Our past projects, whilst always framed as partnerships, had no collective accountability mechanisms. When the funding ran dry, the design team faded away, and no one had the same ownership over seeing the solution come to fruition. Or, in the best case scenario, the design team felt real attachment to seeing the solution live, but were relegated to the margins of systems. Solutions went forward as separate social enterprises, rather than as instruments for wider systems change.

When we started InWithForward, we were determined to try and build that collective responsibility. We would not be consultants with briefs set from our funders. We would not come in for short amounts of time and deliver recommendations or proofs of concepts. We would put some of our own resource on the table to equalize the power relations, and demonstrate our commitment to longer-term change. We would be accountable, with our partners, for measurable change amongst end users and practitioners.

Over the past two years, we lucked out and found four extraordinary organizations (with Chief Executives, senior leadership, and boards) who want change as badly as we do. These are particularly reflective organizations (Burnaby Association for Community InclusionposAbilitiesSimon Fraser Society for Community Living and West Neighbourhood House) who can acknowledge their strengths, but not be content with them. They get that social organizations should be vehicles for social change, rather than self-perpetuating entities. We found them by sticking our necks out, and offering up our time and critique pro-bono. We knew that if organizations welcomed us without strings attached, and then offered to act on the ethnographic data we collected, we were on to a different kind of partnership.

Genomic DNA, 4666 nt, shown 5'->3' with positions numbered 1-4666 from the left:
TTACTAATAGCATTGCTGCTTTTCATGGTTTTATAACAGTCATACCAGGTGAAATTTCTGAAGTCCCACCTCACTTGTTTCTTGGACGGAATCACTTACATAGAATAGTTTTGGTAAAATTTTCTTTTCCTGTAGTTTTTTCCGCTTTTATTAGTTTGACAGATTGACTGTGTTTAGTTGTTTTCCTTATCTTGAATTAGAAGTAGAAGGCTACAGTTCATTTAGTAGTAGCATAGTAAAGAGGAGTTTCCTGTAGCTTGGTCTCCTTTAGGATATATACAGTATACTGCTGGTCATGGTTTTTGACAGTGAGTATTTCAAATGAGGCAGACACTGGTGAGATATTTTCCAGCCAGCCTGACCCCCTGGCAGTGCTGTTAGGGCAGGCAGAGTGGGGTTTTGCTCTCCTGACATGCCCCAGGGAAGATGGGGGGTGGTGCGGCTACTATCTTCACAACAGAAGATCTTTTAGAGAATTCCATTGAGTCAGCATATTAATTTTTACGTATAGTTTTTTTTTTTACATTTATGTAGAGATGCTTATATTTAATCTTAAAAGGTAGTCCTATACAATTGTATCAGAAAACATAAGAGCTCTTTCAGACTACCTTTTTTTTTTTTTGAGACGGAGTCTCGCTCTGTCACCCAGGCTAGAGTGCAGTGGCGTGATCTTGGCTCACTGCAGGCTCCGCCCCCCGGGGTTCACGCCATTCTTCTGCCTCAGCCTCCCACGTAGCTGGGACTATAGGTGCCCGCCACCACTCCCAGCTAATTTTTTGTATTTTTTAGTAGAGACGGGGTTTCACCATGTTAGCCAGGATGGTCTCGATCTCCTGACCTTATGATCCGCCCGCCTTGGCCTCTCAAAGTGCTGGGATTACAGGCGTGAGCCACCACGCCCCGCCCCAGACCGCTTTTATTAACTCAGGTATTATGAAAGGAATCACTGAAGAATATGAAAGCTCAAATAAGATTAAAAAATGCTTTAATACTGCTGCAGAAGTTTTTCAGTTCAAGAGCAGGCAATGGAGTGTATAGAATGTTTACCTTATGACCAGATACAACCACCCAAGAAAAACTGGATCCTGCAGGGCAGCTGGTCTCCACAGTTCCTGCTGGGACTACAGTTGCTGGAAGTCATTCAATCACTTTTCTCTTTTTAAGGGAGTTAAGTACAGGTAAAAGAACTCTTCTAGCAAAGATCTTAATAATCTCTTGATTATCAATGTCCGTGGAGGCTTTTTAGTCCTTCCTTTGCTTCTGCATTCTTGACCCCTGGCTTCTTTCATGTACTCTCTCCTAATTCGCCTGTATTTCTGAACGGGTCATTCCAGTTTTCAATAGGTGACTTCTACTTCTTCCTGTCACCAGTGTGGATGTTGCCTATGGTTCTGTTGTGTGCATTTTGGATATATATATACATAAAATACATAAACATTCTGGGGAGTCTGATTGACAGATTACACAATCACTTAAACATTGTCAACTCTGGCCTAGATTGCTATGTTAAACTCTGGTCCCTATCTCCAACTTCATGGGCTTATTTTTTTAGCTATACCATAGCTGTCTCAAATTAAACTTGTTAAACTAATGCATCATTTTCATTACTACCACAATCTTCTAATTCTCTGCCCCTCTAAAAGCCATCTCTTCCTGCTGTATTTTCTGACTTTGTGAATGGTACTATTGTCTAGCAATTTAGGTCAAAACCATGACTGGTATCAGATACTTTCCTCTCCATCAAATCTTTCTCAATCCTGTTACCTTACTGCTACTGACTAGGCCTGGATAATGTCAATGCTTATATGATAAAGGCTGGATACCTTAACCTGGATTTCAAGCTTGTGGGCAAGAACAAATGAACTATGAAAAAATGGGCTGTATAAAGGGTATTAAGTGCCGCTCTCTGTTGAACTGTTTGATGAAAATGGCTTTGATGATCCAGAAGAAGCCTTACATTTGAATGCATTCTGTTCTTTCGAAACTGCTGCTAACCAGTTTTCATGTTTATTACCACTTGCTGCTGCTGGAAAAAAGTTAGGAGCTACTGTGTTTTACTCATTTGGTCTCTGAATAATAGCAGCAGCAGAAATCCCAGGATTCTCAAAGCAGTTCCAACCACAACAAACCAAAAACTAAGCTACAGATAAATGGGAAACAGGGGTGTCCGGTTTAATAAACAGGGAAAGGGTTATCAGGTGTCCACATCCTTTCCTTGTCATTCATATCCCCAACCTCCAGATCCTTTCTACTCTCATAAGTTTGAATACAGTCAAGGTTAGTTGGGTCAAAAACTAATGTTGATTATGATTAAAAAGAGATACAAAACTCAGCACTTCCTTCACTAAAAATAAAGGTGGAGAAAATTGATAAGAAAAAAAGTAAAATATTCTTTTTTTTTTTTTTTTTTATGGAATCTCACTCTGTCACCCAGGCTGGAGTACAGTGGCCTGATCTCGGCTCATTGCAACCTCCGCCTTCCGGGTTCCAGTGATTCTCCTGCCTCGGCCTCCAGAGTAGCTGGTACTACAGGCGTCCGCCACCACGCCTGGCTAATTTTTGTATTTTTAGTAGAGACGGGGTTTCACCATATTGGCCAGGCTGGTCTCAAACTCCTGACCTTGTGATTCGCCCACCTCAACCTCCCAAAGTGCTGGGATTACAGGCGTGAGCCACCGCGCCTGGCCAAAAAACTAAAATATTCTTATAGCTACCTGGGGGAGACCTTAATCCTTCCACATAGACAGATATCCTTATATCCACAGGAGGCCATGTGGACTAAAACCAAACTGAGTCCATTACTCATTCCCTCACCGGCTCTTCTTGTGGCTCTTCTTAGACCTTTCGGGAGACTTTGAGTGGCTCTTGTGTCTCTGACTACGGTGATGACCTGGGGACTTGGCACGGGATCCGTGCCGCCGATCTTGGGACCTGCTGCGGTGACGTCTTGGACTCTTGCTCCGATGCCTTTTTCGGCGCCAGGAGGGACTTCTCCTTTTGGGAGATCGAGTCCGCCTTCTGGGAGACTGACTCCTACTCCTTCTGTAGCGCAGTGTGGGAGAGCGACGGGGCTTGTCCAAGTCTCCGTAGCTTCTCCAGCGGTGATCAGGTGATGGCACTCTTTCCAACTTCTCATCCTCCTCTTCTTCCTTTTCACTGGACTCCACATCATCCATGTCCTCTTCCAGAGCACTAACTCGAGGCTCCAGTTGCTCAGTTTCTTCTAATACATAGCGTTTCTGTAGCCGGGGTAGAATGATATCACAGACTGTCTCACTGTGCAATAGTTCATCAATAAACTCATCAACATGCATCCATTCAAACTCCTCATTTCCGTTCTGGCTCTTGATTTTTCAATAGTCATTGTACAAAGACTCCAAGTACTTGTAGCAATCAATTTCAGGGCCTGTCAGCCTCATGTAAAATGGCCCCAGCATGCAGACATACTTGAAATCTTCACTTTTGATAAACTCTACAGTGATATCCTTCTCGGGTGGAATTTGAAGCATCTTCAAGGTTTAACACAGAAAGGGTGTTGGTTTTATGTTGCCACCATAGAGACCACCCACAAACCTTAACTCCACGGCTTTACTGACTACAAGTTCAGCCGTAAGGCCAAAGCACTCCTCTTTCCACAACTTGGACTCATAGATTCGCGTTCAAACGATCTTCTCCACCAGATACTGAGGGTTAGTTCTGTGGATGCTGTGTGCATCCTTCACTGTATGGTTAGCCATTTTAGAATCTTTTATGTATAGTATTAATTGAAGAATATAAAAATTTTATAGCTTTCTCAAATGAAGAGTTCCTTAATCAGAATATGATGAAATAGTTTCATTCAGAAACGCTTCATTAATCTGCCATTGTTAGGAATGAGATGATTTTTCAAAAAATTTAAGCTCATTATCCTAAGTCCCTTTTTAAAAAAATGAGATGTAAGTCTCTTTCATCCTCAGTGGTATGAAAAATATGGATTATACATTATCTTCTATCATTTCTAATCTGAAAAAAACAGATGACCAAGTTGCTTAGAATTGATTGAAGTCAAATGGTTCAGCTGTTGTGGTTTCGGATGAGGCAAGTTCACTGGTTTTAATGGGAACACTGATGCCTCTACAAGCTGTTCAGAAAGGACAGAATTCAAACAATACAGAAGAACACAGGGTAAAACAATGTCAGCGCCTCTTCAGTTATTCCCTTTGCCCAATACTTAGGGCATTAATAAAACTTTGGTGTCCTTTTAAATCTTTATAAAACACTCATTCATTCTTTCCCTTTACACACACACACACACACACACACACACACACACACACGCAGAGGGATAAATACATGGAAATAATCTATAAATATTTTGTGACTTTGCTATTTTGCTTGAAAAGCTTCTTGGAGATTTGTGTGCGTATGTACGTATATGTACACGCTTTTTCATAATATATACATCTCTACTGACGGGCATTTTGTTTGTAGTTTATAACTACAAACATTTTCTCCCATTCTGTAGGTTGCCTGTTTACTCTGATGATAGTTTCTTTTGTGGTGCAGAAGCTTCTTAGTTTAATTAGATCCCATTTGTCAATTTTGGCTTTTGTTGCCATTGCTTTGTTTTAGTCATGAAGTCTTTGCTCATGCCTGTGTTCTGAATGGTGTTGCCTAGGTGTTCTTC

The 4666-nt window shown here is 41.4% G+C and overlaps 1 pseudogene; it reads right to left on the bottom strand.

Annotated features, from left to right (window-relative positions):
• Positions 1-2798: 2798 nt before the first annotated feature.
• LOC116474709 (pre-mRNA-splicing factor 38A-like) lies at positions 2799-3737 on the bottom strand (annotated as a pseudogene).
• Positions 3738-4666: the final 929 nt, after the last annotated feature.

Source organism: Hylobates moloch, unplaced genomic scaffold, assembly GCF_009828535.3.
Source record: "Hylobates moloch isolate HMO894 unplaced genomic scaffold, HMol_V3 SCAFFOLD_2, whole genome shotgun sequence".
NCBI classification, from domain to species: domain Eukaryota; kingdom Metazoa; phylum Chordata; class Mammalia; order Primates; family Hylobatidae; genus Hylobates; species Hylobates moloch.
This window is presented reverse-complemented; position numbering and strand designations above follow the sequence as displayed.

In the last 18 months, the partnership with BACI, posAbilities, and SFSCL has taken us down some highways, back-lane ways, and plenty of dead-ends. We’ve had no map – and instead, have made lots and lots of course corrections along the way to get us closer to an unfinished destination: a future where Research & Development is a permanent function and where organizations are serving much more as a platform for developing solutions, rather than delivering services.

It turns out that being a partner engenders totally different feelings than being a project manager or innovation expert. When you know that you are in it for the long-term, you make different decisions in the short-term. When you know that everyone is sharing in the financial risk, you open yourself up to a different level of vulnerability. When you see your partners as courageous people – not just effective professionals – you put a different level of investment and grit into the mix. A level of investment and grit that we hope are important preconditions for innovation to last. No more one-hit wonders.


Published by Jesper Christiansen

Jesper is a public innovation thinker and practitioner. His work is focused on how to deal most effectively with public problems in order to most effectively pursue the common good – in particular through better ecosystems for research and development. He is an experienced presenter and facilitator and has worked with and advised several governments, public agencies and international institutions around the world. From 2009-2016, Jesper worked at Danish cross-public innovation unit MindLab. He founded and directed the research program that captured, analysed and communicated the learning across MindLab’s project portfolio. He also managed MindLab’s international collaboration. Before this he functioned as a program and project manager with the responsibility for MindLab’s work with the Danish Ministry of Employment – with particular focus on employment policy for marginalized and vulnerable citizens. This was also the focus in his shorter term secondment to design agency ThinkPlace in Canberra in 2012. During the period at MindLab, Jesper also completed a Ph.D. degree in Anthropology with a thesis focusing on embedding human-centred innovation practices in public sector organizations. He also holds a Master’s degree in Anthropology from Aarhus University and an additional degree in journalism from the Danish School of Journalism.